Trump Loves What NASA Represents, But Need to Fix Potholes First

Trump Loves What NASA Represents, But Need to Fix Potholes First

Republican presidential candidate Donald Trump said at a campaign event today that while he loves what NASA represents, other problems — like fixing potholes — need to be fixed first.  He also noted that “space” has been “taken over privately, which is great.”

Trump spoke at a Politics and Eggs event in Manchester, NH today.  Video is available from WMUR-TV.  At about 44:49 into the video, Trump is asked by a 10-year old boy about his views on NASA.  Trump replies:

“In the old days it was great.  Right now we have bigger problems, you understand that, we’ve got to fix our potholes.  You know we don’t have exactly a lot of money.  I love NASA.  I love what it represents.  I love what it stands for.  And I hope that someday in the not too distant future we can get that going.  Space is terrific.  Space is terrific. … space has actually been taken over privately, which is great.  …. Lot of private companies going up into space.  And I like that even better.  It’s very exciting.”

He then tells the boy that if that is what he wants to do, it’s “terrific for the future” and “whatever it is you love, you do.”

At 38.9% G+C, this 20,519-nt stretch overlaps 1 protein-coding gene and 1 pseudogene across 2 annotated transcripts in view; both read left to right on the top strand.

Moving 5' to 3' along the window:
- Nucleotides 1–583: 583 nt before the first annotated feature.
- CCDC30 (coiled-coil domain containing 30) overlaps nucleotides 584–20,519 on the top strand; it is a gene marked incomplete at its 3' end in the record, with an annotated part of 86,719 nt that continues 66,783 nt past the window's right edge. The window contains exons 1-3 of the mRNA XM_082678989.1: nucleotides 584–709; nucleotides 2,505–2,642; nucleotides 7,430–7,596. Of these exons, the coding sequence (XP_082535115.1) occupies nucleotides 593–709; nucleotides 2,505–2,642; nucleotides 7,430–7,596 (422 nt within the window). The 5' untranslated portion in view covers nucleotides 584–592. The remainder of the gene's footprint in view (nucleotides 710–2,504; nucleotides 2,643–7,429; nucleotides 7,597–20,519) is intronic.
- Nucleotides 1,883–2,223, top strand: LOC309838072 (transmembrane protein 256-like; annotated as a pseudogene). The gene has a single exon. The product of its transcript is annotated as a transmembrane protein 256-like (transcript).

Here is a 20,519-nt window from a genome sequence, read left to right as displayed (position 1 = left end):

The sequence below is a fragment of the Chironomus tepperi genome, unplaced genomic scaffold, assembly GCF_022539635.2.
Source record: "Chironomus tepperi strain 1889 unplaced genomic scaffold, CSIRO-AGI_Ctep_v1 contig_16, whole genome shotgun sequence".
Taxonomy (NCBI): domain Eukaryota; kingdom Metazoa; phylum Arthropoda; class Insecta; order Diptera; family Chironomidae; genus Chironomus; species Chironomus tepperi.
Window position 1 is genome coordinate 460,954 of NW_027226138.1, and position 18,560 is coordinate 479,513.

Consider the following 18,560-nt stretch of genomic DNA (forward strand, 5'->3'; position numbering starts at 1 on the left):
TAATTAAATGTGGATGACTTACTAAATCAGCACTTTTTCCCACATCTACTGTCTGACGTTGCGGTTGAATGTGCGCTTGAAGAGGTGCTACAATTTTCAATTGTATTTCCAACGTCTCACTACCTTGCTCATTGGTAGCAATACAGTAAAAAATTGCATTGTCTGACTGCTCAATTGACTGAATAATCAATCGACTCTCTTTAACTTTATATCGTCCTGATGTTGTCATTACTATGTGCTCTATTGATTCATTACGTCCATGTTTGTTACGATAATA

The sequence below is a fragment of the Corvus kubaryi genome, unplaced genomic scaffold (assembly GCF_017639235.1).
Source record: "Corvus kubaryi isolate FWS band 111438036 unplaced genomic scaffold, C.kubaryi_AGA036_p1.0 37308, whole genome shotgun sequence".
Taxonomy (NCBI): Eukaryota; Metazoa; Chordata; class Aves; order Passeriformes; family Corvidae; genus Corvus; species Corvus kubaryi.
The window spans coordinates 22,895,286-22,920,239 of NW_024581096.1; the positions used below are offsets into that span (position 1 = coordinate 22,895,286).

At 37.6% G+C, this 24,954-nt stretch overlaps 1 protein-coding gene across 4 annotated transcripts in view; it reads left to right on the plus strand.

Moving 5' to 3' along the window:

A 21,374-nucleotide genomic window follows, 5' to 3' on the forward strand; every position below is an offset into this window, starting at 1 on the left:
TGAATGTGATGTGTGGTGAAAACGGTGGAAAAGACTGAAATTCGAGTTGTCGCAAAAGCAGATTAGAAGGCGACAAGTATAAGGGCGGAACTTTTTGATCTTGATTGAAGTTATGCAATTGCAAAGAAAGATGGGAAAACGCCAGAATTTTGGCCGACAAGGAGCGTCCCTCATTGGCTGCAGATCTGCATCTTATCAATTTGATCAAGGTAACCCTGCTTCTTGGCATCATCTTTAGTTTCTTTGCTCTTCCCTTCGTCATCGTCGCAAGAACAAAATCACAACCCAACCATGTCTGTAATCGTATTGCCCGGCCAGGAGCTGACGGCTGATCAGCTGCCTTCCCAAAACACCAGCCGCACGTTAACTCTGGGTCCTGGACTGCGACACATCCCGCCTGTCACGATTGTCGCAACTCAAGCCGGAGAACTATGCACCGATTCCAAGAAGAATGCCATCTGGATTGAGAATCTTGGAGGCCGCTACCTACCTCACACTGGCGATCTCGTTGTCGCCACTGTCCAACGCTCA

In August, Trump was asked his views on sending people to Mars.  He gave a similar answer — that rebuilding the country’s infrastructure has higher priority — but did not talk about his broader views on NASA and the space program.

Jeb Bush, a former Florida governor, and Hillary Clinton, are the two presidential candidates who have had the most positive statements to make about the space program during their campaigns.   Bush has said “I’m a space guy” and  wants “aspirational goals.”  Clinton said she “really, really” supports the space program. 

The other candidates do not appear to have made substantive statements about their views on space as part of their campaigns.  Sen. Ted Cruz (R-TX), however, chairs the Space, Science and Competitiveness Subcommittee of the Senate, Commerce, Science and Transportation Committee and is the lead sponsor of commercial space legislation.  A compromise version of that bill cleared the Senate last night.   In a committee press release, Cruz said it “makes a commitment to supporting the continued development of a strong commercial space sector and recognizes the major stake Texas has in space exploration. … It provides NASA and the International Space Station with nearly a decade of mission certainty….   Most importantly, it solidifies America’s leading role in the commercial space sector and builds upon the work of President Reagan.”


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